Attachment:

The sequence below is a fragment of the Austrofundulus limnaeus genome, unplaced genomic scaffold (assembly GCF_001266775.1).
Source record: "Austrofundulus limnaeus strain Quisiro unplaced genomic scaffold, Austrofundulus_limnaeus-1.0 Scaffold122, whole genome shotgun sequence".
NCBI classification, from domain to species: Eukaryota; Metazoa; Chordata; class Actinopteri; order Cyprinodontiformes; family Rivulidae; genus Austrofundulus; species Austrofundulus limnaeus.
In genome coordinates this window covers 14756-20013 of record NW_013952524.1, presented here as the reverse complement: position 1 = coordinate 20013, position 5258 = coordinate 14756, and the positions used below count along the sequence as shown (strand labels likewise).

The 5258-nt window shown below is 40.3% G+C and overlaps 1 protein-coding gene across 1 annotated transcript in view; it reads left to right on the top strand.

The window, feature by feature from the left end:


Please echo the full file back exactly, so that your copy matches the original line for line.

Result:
The sequence below is a fragment of the Austrofundulus limnaeus genome, unplaced genomic scaffold (assembly GCF_001266775.1).
Source record: "Austrofundulus limnaeus strain Quisiro unplaced genomic scaffold, Austrofundulus_limnaeus-1.0 Scaffold122, whole genome shotgun sequence".
NCBI classification, from domain to species: Eukaryota; Metazoa; Chordata; class Actinopteri; order Cyprinodontiformes; family Rivulidae; genus Austrofundulus; species Austrofundulus limnaeus.
In genome coordinates this window covers 14756-20013 of record NW_013952524.1, presented here as the reverse complement: position 1 = coordinate 20013, position 5258 = coordinate 14756, and the positions used below count along the sequence as shown (strand labels likewise).

The 5258-nt window shown below is 40.3% G+C and overlaps 1 protein-coding gene across 1 annotated transcript in view; it reads left to right on the top strand.

The window, feature by feature from the left end: